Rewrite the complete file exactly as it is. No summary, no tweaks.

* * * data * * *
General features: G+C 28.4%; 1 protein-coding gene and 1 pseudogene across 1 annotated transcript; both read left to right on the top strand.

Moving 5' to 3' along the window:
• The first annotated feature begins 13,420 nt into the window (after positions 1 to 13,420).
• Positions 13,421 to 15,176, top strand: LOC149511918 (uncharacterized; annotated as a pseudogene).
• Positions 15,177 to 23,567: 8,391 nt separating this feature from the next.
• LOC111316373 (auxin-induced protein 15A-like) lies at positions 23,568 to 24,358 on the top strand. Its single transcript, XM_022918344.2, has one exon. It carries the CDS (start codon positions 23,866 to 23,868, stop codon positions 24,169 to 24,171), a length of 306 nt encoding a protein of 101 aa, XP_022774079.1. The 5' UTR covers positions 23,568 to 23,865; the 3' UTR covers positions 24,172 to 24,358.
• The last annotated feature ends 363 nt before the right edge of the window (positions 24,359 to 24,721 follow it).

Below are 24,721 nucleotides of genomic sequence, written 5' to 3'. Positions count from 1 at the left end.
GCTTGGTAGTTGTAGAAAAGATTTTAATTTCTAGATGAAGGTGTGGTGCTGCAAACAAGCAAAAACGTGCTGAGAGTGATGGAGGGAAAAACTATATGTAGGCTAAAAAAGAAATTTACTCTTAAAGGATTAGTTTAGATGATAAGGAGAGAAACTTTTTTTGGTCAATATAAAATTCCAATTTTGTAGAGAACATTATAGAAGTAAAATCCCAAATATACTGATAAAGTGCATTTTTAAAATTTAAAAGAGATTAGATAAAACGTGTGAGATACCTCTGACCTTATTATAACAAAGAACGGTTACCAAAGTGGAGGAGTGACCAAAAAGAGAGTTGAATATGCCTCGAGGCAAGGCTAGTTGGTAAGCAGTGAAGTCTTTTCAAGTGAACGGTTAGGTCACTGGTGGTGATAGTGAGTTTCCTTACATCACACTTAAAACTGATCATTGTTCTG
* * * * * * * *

General features: G+C 28.4%; 1 protein-coding gene and 1 pseudogene across 1 annotated transcript; both read left to right on the top strand.

Moving 5' to 3' along the window:
• The first annotated feature begins 13,420 nt into the window (after positions 1 to 13,420).
• Positions 13,421 to 15,176, top strand: LOC149511918 (uncharacterized; annotated as a pseudogene).
• Positions 15,177 to 23,567: 8,391 nt separating this feature from the next.
• LOC111316373 (auxin-induced protein 15A-like) lies at positions 23,568 to 24,358 on the top strand. Its single transcript, XM_022918344.2, has one exon. It carries the CDS (start codon positions 23,866 to 23,868, stop codon positions 24,169 to 24,171), a length of 306 nt encoding a protein of 101 aa, XP_022774079.1. The 5' UTR covers positions 23,568 to 23,865; the 3' UTR covers positions 24,172 to 24,358.
• The last annotated feature ends 363 nt before the right edge of the window (positions 24,359 to 24,721 follow it).

Below are 24,721 nucleotides of genomic sequence, written 5' to 3'. Positions count from 1 at the left end.
GCTTGGTAGTTGTAGAAAAGATTTTAATTTCTAGATGAAGGTGTGGTGCTGCAAACAAGCAAAAACGTGCTGAGAGTGATGGAGGGAAAAACTATATGTAGGCTAAAAAAGAAATTTACTCTTAAAGGATTAGTTTAGATGATAAGGAGAGAAACTTTTTTTGGTCAATATAAAATTCCAATTTTGTAGAGAACATTATAGAAGTAAAATCCCAAATATACTGATAAAGTGCATTTTTAAAATTTAAAAGAGATTAGATAAAACGTGTGAGATACCTCTGACCTTATTATAACAAAGAACGGTTACCAAAGTGGAGGAGTGACCAAAAAGAGAGTTGAATATGCCTCGAGGCAAGGCTAGTTGGTAAGCAGTGAAGTCTTTTCAAGTGAACGGTTAGGTCACTGGTGGTGATAGTGAGTTTCCTTACATCACACTTAAAACTGATCATTGTTCTG